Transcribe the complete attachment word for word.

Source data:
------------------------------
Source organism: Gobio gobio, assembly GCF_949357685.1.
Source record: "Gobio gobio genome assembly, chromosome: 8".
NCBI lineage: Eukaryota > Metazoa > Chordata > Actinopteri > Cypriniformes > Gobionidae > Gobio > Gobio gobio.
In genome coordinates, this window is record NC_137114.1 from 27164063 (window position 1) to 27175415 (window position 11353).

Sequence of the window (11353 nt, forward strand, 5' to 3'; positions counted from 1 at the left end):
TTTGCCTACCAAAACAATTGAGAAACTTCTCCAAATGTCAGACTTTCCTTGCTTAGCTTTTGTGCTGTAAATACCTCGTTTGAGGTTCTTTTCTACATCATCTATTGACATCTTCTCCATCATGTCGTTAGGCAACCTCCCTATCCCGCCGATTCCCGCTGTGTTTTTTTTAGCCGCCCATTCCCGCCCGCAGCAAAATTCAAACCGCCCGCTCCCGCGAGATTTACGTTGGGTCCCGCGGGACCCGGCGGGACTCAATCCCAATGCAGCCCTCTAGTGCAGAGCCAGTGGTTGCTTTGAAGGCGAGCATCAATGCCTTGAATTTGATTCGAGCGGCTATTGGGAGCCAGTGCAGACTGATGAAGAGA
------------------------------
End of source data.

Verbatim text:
Source organism: Gobio gobio, assembly GCF_949357685.1.
Source record: "Gobio gobio genome assembly, chromosome: 8".
NCBI lineage: Eukaryota > Metazoa > Chordata > Actinopteri > Cypriniformes > Gobionidae > Gobio > Gobio gobio.
In genome coordinates, this window is record NC_137114.1 from 27164063 (window position 1) to 27175415 (window position 11353).

Sequence of the window (11353 nt, forward strand, 5' to 3'; positions counted from 1 at the left end):
TTTGCCTACCAAAACAATTGAGAAACTTCTCCAAATGTCAGACTTTCCTTGCTTAGCTTTTGTGCTGTAAATACCTCGTTTGAGGTTCTTTTCTACATCATCTATTGACATCTTCTCCATCATGTCGTTAGGCAACCTCCCTATCCCGCCGATTCCCGCTGTGTTTTTTTTAGCCGCCCATTCCCGCCCGCAGCAAAATTCAAACCGCCCGCTCCCGCGAGATTTACGTTGGGTCCCGCGGGACCCGGCGGGACTCAATCCCAATGCAGCCCTCTAGTGCAGAGCCAGTGGTTGCTTTGAAGGCGAGCATCAATGCCTTGAATTTGATTCGAGCGGCTATTGGGAGCCAGTGCAGACTGATGAAGAGA